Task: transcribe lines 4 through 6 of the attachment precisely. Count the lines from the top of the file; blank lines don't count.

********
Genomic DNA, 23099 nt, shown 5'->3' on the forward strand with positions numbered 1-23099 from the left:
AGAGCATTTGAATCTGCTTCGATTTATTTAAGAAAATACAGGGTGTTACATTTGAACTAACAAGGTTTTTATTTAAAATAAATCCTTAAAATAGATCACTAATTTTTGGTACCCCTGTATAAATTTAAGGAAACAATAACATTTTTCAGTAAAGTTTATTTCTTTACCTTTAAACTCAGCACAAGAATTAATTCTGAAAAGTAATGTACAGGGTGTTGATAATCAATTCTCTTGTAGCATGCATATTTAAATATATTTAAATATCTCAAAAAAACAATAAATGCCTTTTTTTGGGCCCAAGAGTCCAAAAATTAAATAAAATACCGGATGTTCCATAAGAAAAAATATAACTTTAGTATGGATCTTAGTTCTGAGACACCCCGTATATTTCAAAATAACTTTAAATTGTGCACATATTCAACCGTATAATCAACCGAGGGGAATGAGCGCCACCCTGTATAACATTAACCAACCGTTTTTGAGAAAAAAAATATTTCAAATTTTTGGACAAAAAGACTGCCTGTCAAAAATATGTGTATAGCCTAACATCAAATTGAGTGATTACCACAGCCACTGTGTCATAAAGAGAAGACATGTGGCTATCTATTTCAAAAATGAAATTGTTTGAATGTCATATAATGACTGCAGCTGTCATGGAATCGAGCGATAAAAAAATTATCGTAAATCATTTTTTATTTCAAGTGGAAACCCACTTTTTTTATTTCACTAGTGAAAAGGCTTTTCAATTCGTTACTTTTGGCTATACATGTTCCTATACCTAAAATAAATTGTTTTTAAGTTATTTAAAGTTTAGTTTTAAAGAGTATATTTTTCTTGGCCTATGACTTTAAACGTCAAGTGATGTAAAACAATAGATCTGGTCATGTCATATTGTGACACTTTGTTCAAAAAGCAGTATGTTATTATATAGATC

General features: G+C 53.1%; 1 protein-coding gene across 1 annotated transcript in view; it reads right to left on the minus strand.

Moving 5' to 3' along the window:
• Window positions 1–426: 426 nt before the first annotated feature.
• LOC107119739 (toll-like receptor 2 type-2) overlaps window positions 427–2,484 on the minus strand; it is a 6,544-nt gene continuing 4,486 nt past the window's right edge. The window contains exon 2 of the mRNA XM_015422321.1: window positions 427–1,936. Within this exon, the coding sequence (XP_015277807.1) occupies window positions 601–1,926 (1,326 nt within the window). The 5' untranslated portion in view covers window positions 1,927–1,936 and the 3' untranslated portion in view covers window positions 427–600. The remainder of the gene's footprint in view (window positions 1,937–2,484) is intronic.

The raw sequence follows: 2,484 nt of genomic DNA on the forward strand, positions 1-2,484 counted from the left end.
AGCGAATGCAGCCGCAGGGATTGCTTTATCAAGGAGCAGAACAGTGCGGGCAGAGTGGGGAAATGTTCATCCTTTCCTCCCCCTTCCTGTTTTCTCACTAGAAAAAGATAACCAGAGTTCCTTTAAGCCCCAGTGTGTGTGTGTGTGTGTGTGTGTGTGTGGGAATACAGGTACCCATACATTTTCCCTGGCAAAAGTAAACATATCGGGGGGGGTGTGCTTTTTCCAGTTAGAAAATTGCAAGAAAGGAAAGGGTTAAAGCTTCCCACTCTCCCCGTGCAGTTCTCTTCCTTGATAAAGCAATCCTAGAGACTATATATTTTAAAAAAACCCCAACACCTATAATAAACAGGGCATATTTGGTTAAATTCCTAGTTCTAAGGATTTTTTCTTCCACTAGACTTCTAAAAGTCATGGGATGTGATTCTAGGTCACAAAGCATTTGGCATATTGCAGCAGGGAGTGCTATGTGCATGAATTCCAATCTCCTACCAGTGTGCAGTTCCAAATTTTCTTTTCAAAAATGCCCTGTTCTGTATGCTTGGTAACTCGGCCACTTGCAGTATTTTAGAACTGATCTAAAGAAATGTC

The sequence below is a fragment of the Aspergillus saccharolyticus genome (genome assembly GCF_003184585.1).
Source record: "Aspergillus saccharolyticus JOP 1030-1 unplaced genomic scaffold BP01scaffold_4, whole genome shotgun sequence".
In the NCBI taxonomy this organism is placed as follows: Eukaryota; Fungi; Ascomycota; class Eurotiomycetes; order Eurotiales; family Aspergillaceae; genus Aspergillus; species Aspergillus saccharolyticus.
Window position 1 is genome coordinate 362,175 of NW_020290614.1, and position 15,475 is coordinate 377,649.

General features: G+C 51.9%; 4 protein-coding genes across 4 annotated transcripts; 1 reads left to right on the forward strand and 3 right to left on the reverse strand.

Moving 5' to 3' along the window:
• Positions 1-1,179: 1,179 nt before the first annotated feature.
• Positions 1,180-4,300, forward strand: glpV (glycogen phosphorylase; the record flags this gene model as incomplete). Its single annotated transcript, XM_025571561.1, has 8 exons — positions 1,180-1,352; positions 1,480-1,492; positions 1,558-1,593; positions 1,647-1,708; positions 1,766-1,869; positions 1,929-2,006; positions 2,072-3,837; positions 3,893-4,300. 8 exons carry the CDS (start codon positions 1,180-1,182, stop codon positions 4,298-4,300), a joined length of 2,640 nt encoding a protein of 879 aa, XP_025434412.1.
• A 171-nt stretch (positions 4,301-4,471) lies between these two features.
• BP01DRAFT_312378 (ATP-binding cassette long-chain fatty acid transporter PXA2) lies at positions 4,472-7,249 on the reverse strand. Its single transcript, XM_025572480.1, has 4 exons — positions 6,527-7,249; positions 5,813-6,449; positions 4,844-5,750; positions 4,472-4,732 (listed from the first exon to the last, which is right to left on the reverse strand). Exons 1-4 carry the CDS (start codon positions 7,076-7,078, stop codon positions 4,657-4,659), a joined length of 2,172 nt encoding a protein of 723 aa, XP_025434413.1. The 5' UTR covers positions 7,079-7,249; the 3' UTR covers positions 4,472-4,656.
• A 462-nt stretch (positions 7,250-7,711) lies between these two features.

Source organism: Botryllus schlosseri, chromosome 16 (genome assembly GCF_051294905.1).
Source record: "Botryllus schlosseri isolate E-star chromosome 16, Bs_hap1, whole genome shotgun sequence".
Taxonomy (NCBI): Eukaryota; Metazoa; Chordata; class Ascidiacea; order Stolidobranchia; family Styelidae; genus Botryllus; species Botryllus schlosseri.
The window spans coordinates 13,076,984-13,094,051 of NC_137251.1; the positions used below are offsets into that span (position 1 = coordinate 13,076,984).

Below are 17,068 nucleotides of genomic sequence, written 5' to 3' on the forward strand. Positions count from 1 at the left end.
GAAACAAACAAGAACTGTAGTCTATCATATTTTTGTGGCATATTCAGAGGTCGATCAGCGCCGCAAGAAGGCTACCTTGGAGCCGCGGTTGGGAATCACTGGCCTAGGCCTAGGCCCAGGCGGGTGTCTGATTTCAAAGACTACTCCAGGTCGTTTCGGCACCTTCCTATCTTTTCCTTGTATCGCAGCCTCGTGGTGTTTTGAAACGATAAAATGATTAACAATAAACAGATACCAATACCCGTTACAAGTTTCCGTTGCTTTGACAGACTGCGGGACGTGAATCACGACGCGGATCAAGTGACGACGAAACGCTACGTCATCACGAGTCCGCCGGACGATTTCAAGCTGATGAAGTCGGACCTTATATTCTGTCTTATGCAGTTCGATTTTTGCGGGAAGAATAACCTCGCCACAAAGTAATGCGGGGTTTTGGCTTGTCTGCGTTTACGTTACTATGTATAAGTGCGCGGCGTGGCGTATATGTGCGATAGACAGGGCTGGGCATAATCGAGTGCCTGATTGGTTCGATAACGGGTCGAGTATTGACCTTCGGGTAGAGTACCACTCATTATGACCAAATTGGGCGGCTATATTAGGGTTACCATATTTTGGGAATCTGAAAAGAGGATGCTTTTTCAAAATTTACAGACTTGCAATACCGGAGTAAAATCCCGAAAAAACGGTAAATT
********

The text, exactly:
Moving 5' to 3' along the window:
• Window positions 1–426: 426 nt before the first annotated feature.
• LOC107119739 (toll-like receptor 2 type-2) overlaps window positions 427–2,484 on the minus strand; it is a 6,544-nt gene continuing 4,486 nt past the window's right edge. The window contains exon 2 of the mRNA XM_015422321.1: window positions 427–1,936. Within this exon, the coding sequence (XP_015277807.1) occupies window positions 601–1,926 (1,326 nt within the window). The 5' untranslated portion in view covers window positions 1,927–1,936 and the 3' untranslated portion in view covers window positions 427–600. The remainder of the gene's footprint in view (window positions 1,937–2,484) is intronic.